It turns out that taking away a high dose of antidepressants seems to have resulted in my brain getting depressed. Although it sounds kind of obvious when you think about it, I (and presumably my psychiatrist) hadn’t anticipated that this might happen – to the extent that I’ve had depression in the past it’s generally been in response to trying to cope with OCD, rather than as a condition in its own right. (I was coping with severe OCD whilst I was on sertraline, but I wasn’t depressed).

The psychiatrist told me that 2 months is a typical length of time to relapse with depression after stopping antidepressants. She also told me that the fact I’ve been feeling worse earlier in the day than in the evening could be a symptom of depression know as diurnal mood variation.

Right now I’m fed up and desperate for this to stop. But when I spoke to the psychiatrist I did feel hopeful – she seemed fairly sure that the horrible time I’ve been having has its roots in brain chemistry. That suggests we can put it right by improving the brain chemistry.

Risk something new or go back to coping?

You have to build up antidepressants slowly, and it takes time for them to work. So I’ve had to choose whether to go for a new SSRI which might help my OCD, or whether to go straight back to sertraline, which wasn’t helping my OCD but which I now know seemed to be keeping me “ok” in terms of not feeling “wrong” in my head all the time/having depression.

Someone recommended fluvoxamine, an SSRI I haven’t tried before – they had found it very helpful for their OCD. So I’ve decided to go for fluvoxamine. It’ll take about a month to build it up to a high dose, and I’ll have to wait another month or so after that to see if it helps my OCD. If it doesn’t then I will have to come off fluvoxamine and build up sertraline again. I don’t want to live like this for another 2+ months. But I feel like I should keep fighting and try the fluvoxamine in the hope that it could help with my OCD. If I went straight back to sertraline I could be fairly confident it’d reduce this new form of persistent suffering, but I’d be in the same place OCD wise.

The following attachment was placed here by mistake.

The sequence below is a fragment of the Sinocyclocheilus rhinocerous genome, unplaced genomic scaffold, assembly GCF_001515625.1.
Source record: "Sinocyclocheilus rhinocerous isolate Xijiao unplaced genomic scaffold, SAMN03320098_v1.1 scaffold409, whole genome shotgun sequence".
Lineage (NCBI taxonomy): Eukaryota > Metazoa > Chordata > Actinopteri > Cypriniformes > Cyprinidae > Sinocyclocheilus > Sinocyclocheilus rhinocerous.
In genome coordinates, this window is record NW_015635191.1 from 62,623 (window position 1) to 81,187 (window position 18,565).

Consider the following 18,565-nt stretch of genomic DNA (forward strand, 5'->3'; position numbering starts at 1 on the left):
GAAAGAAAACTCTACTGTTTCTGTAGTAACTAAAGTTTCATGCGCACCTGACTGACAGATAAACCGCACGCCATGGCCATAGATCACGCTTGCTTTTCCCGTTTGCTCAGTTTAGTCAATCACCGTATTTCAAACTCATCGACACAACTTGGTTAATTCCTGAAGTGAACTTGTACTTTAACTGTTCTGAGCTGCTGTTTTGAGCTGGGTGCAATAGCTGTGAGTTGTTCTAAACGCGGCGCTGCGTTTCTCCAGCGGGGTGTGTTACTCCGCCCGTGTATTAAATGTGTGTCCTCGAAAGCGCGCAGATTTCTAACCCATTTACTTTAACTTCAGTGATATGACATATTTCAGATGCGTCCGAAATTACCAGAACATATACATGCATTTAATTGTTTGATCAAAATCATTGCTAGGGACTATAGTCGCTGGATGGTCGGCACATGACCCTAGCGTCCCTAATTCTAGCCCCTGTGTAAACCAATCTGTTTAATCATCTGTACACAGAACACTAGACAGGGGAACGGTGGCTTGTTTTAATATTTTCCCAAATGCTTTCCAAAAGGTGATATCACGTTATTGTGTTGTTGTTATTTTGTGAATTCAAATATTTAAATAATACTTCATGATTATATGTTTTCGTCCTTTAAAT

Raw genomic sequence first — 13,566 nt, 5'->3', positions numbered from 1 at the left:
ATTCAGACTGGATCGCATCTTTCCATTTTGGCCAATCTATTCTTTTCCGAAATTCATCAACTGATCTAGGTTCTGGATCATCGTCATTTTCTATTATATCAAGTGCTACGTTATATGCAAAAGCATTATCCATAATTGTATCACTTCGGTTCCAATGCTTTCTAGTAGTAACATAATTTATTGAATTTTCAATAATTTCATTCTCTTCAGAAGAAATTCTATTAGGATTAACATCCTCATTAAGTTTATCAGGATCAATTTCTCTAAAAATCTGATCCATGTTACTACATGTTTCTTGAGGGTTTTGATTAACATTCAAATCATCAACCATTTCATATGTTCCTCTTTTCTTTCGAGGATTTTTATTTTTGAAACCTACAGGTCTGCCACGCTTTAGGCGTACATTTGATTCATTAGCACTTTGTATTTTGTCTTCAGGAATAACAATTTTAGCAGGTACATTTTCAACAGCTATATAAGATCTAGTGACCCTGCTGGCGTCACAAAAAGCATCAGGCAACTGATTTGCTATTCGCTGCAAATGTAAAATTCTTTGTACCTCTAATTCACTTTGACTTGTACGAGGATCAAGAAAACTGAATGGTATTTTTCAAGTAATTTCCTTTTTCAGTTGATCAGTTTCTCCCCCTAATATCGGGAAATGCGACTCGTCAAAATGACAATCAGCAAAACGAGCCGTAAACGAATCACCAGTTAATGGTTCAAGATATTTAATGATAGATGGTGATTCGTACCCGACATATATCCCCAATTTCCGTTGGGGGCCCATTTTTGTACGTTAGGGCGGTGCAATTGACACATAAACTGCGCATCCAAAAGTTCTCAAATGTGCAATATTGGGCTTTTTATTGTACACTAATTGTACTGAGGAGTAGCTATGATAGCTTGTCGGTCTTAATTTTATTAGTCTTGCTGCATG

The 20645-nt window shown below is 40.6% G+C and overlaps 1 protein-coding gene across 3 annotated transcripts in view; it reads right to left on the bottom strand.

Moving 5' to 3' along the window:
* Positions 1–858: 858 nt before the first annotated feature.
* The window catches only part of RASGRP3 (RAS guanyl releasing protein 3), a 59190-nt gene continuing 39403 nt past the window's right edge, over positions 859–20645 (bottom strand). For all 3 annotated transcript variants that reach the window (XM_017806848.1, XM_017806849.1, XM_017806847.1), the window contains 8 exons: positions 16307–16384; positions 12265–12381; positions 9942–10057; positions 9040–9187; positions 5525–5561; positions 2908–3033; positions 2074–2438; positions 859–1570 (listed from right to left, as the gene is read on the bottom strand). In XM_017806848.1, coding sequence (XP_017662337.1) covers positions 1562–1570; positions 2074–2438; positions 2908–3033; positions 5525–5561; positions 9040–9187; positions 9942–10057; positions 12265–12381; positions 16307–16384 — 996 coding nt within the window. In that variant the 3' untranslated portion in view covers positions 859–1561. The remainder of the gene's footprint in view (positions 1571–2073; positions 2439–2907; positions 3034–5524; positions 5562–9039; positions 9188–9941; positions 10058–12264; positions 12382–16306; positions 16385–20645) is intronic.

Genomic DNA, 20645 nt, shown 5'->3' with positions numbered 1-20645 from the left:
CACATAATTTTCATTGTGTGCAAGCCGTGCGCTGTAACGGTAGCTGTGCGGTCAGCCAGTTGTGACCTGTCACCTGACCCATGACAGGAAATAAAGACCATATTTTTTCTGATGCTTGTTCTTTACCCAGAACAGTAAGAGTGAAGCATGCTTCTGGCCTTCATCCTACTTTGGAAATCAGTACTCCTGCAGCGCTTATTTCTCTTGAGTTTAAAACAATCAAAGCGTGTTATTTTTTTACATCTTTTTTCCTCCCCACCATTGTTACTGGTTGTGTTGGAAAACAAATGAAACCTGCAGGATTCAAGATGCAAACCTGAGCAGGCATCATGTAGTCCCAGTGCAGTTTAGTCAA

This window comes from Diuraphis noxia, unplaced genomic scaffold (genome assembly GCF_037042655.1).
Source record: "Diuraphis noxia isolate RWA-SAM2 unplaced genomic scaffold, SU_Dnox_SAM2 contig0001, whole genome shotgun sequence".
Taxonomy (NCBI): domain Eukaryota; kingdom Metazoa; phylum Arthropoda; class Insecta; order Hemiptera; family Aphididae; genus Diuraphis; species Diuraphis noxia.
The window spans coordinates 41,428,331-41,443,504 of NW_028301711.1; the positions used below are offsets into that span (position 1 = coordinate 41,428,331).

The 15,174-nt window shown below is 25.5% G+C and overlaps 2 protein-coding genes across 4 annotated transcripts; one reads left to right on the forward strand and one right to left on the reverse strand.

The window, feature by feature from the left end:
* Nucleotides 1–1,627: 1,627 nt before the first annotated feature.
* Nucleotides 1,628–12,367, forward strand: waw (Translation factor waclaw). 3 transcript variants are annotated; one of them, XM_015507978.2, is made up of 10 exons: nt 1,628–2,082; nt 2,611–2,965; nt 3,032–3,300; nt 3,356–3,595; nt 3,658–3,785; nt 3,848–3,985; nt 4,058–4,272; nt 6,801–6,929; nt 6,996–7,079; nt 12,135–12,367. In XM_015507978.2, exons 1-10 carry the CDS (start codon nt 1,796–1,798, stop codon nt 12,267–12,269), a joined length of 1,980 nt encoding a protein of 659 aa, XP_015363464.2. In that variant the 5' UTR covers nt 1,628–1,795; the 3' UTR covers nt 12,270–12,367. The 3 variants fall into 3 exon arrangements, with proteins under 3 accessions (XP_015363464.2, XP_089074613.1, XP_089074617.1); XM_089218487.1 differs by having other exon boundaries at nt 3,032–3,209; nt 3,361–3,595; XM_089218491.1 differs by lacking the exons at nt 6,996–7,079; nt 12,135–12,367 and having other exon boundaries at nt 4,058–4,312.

I’ve just taken my 4th dose of 100mg fluvoxamine. I can go up to 150mg in a couple of days. So far I haven’t noticed any change mental health wise, though I’ve been having a lot of trouble with insomnia. Insomnia is quite common for me but this has been particularly bad – the past couple of days I’ve spent about 4 hours trying to get to sleep. I know serotonin (which SSRIs work on) is connected to sleep, so I’m hoping that the extra insomnia is a sign of something happening serotonin wise, even if it’s not a good thing yet.

Writing this blog helps me feel a bit more like me, so I’ll probably be updating more regularly over the next few weeks as I try to carry myself through each day. Thank you for reading!

Clomipramine and relapses

Hello again after a while away from this blog. The main reason for my absence has been tiredness. I started taking clomipramine at the beginning of July, after 7 years of taking sertraline. I moved up through the doses, eventually going through 150mg and then 200mg. On these doses the side effects became more pronounced – on 50mg and 100mg I had a dry mouth and light-headedness, but I tolerated it. However on the higher doses I ended up having a nap almost every day. I’d generally be able to manage my work for a while and then the light-headedness/dizziness would become a problem (for which the only solution seemed to be to have a sleep).

If this were helping my OCD it might be worth it, but I haven’t seen any improvement in my OCD symptoms. If anything, my mental health got a little worse as I was more tired and having to put up with unpleasant side effects. The last time I saw my psychiatrist we agreed that I’d go down to 125mg – there was an agreement that we should “exhaust” the option of clomipramine before moving on to trying something else – make sure it definitely isn’t going to start helping with my OCD.

When I went to collect the 25mg tablets the pharmacy didn’t have any in, and I was going away for a week. As a result I decided to go back down to 100mg until the 25mg tablets became available. My rationale for doing that was that although the side effects had been very pronounced, I hadn’t noticed any mental changes, and I had gone up from 100mg to 150mg without taking 125mg in the middle.

In hindsight this seems to have been a big mistake, as after about a week on the lower dose of 100mg I got a relatively sudden onslaught of constant intrusive thoughts on one specific theme. My usual OCD is hard to live with but this was horrific. I felt on the edge of terror much of the time, and kept breaking into tears because I felt like I couldn’t cope with such constant fear. It was like the extreme fear provoked by exposure therapy, but without anything to give rise to the fear or any way to stop the exposure.